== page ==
311 Interconnecting relationships between major families in the small world of colonial Australia are commonplace to historians researching nineteenth-century material. But literary links? Who would expect a family connection between Australia's great balladist, 'Banjo' Paterson, and Rosa Praed, the first Australian-born novelist to achieve a significant international reputation?

The link was Nora Murray-Prior, one of the 'hidden' pioneer women of our colonial era, who nurtured her network of relatives through letters. In strikingly direct and fluent prose, interspersed with acerbic comments on the issues of the day, Nora kept the branches of her family, whether on far-flung stations or in city suburbs, informed of the doings of others.

Born on 3 December 1846 at Boree Nyrang, a station of some 30 000 hectares between the settlements of Orange, Molong, Wellington and Dubbo in the central west of New South Wales, Nora Clarina Barton was a member of the distinguished Barton and Darvall families. Her uncle, lawyer Sir John Darvall, was a Member of Parliament and a Minister in several New South Wales governments; her brother, Robert Darvall Barton, wrote Reminiscences of an Australian Pioneer.

In 1863, one of Nora's older sisters, Rose Isabella Barton, married Scottish-born Andrew Bogle Paterson. Their first child, Andrew Barton Paterson, later famous as 'Banjo' Paterson from the pseudonym 'The Banjo' he adopted for his early contributions to the Bulletin, was born at Nyrambla, a relative's station near Orange, in 1864. When Andrew Barton Paterson (always known to his family as Bartie or Barty) was a young child, they moved to Illalong, a 4000-hectare property near Binalong, north-west of Yass, where his father was manager. After some early schooling, Bartie Paterson became a pupil at Sydney Grammar School. He boarded with his grandmother, Emily Mary Barton, who, after the death of her husband in 1863, had sold Boree Nyrang and moved to 'Rockend' at Gladesville. Emily Barton was herself a prolific poet and accomplished correspondent. A collection of her poems, Straws on the Stream, was published in 1907, and a new edition with the same title but containing a different selection of poems was published in 1910. Some of her early letters and a diary are included in Strugglers and Settlers: Darvall Family Letters 1839-1849 edited by a descendant, Jeremy Long.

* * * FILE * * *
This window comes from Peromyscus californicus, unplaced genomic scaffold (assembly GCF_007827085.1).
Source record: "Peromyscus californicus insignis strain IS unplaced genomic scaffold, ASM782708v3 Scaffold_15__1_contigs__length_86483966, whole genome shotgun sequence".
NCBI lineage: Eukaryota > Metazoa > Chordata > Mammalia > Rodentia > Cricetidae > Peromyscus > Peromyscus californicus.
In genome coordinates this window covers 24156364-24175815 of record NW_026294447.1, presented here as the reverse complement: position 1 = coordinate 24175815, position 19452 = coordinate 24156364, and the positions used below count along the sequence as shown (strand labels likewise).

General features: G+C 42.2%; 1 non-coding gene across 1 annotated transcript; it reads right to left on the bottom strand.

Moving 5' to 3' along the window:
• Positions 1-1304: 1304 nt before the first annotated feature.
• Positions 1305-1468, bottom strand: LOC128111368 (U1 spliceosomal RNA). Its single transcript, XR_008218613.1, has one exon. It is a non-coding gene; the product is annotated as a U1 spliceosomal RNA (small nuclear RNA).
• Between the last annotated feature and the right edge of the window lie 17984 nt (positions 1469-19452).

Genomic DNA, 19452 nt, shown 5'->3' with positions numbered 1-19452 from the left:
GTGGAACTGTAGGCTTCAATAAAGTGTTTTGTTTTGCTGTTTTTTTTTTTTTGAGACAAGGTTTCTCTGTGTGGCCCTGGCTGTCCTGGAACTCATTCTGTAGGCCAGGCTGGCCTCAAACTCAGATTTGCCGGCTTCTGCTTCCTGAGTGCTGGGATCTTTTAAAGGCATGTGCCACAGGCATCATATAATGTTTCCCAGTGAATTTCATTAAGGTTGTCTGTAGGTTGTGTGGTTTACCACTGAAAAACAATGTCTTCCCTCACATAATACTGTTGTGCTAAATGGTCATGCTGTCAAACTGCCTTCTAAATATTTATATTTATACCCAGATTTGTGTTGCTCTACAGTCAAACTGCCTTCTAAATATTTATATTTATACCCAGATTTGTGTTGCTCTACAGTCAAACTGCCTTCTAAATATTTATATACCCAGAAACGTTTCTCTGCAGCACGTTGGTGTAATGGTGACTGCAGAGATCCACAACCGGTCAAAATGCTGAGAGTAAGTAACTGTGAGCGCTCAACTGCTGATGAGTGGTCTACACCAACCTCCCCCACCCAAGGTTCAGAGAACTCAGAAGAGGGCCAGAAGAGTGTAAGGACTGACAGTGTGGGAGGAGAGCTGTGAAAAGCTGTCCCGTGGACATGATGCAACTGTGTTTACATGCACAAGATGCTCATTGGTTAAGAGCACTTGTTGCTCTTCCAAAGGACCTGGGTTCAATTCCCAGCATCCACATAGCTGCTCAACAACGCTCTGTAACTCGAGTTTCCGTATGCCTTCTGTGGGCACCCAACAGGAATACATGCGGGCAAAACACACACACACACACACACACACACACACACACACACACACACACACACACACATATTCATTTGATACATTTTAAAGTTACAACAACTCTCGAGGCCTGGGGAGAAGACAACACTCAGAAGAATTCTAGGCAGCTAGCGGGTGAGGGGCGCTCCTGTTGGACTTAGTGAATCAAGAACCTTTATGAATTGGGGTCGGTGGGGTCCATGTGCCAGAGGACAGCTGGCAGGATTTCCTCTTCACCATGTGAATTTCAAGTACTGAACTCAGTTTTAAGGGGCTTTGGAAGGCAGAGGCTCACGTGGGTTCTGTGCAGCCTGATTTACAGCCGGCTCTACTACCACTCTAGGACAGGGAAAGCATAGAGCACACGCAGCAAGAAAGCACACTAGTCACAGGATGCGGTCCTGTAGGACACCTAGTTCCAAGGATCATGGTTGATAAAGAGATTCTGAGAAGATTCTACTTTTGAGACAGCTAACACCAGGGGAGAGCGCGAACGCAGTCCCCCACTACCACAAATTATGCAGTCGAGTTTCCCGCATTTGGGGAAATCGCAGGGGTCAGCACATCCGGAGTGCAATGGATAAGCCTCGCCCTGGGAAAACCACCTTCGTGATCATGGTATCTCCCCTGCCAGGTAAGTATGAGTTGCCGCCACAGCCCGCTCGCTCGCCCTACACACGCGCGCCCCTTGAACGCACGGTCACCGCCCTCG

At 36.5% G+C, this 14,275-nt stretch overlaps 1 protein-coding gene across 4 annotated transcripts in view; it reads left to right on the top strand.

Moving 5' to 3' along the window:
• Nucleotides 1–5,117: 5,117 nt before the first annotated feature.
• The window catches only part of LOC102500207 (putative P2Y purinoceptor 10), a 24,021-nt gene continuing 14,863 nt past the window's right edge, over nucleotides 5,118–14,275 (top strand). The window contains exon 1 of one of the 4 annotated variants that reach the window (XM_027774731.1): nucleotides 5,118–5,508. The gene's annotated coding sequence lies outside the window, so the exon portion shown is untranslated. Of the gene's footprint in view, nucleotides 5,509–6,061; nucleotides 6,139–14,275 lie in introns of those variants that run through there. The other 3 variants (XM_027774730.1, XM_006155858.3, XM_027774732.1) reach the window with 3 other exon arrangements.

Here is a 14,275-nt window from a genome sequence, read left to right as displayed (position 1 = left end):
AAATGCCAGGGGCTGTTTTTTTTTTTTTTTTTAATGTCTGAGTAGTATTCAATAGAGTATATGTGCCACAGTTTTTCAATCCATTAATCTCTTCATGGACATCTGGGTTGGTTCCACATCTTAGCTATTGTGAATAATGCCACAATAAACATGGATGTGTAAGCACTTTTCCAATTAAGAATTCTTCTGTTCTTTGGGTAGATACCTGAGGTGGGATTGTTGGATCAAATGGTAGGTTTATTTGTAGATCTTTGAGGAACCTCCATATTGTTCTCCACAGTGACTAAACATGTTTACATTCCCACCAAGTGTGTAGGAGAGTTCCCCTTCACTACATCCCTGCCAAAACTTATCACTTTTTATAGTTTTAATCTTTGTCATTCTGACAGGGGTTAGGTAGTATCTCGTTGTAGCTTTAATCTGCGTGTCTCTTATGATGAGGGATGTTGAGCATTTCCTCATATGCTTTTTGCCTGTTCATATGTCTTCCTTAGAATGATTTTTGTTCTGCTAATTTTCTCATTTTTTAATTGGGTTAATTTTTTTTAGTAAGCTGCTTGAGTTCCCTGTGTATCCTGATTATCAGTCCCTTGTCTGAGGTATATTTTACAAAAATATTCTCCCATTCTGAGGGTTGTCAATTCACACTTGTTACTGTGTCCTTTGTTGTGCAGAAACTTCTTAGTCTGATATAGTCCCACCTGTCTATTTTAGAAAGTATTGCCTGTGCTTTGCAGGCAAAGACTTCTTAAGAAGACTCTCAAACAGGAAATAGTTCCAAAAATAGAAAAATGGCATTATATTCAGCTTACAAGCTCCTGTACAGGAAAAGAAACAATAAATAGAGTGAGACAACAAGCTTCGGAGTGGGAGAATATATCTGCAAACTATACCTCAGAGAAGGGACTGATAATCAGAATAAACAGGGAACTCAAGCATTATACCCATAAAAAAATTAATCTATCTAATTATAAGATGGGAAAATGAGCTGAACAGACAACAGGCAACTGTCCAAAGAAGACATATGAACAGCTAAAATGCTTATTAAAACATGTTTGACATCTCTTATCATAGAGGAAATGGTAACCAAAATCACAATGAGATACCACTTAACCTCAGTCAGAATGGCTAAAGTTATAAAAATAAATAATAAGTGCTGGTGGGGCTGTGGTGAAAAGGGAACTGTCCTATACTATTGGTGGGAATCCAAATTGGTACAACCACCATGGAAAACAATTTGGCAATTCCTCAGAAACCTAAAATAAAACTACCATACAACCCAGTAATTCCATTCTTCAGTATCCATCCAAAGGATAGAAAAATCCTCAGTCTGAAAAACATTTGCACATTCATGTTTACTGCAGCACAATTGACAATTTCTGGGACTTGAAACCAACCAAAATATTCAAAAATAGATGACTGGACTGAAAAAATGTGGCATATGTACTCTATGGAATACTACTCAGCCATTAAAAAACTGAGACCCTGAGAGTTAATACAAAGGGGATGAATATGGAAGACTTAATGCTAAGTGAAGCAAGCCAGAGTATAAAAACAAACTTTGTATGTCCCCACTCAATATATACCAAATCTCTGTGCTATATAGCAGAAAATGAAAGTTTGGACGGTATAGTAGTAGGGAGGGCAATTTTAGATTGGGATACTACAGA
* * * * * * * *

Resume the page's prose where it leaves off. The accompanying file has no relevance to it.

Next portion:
Not long before Bartie Paterson arrived in Sydney to stay with his grandmother, his aunt, Nora Barton, returned from a trip to England. For a short time she trained as a nurse at the Sydney Infirmary under Lucy Osburn, recently arrived in Sydney to introduce the Nightingale system of nursing training. In 1872, Nora, at the age of 26, married widower, station-owner and politician, Thomas Lodge Murray-Prior, then 53. Murray-Prior was Postmaster-General in several Queensland governments, and a member of the Legislative Council until his death in 1892. By her marriage, Nora acquired eight stepchildren, some nearly as old as she was. They included Rosa, then 21, who only two months previously had married English-born Campbell Praed. For the next three years Rosa and Campbell lived on an isolated cattle station covering nearly the whole of Curtis Island, off the Queensland coast between Gladstone and Rockhampton.

From her marriage until the death of her husband, Nora Murray-Prior's home was at Maroon, a station on the upper Logan River, close to the Queensland-New South Wales border ranges. From Maroon her mail stretched far and wide. Her correspondents included her sister Rose Paterson at Illalong and stepdaughter Rosa Praed, first at Curtis Island and, from 1876, in England. Both depended on Nora for support and long-distance companionship. They shared confidences about childbirth and their abhorrence of further pregnancies, problems in educating their children, their latest reading, as well as family news.

Nora told Rosa Praed that her sister Rose was the family member with whom she had most sympathy but 'she takes the world "hardly" & has rather morbid views on life'. Her husband is a great good fellow, of whom I have always been very fond ... When they were first married they were well off, but he & his brother went into stations on the Barcoo just before the bad times in 67 & 68. Of course the drought of that year & then the depression in trade smashed them up. One died soon after & this one took the management of the station which had been his own, from the man who had bought it from the bank. They have never been poor in the sense that we call poor out here, & are now tolerably well off ... as they have had some money left them ... but she has had much toil & trouble & looks thin & old.

Whenever she was left long without a letter, Rose Paterson complained from Illalong: I am in a state of semi-starvation for want of news. We might as well be on a desert island as here for all we know of the doings of the rest of the world or even of our own family-now that Mama has so many of us in different places to write to ... [our brothers] never have half an hour to spare for us poor exiles existing (not living) in monotonous torpidity in this poor old ruin of a habitation.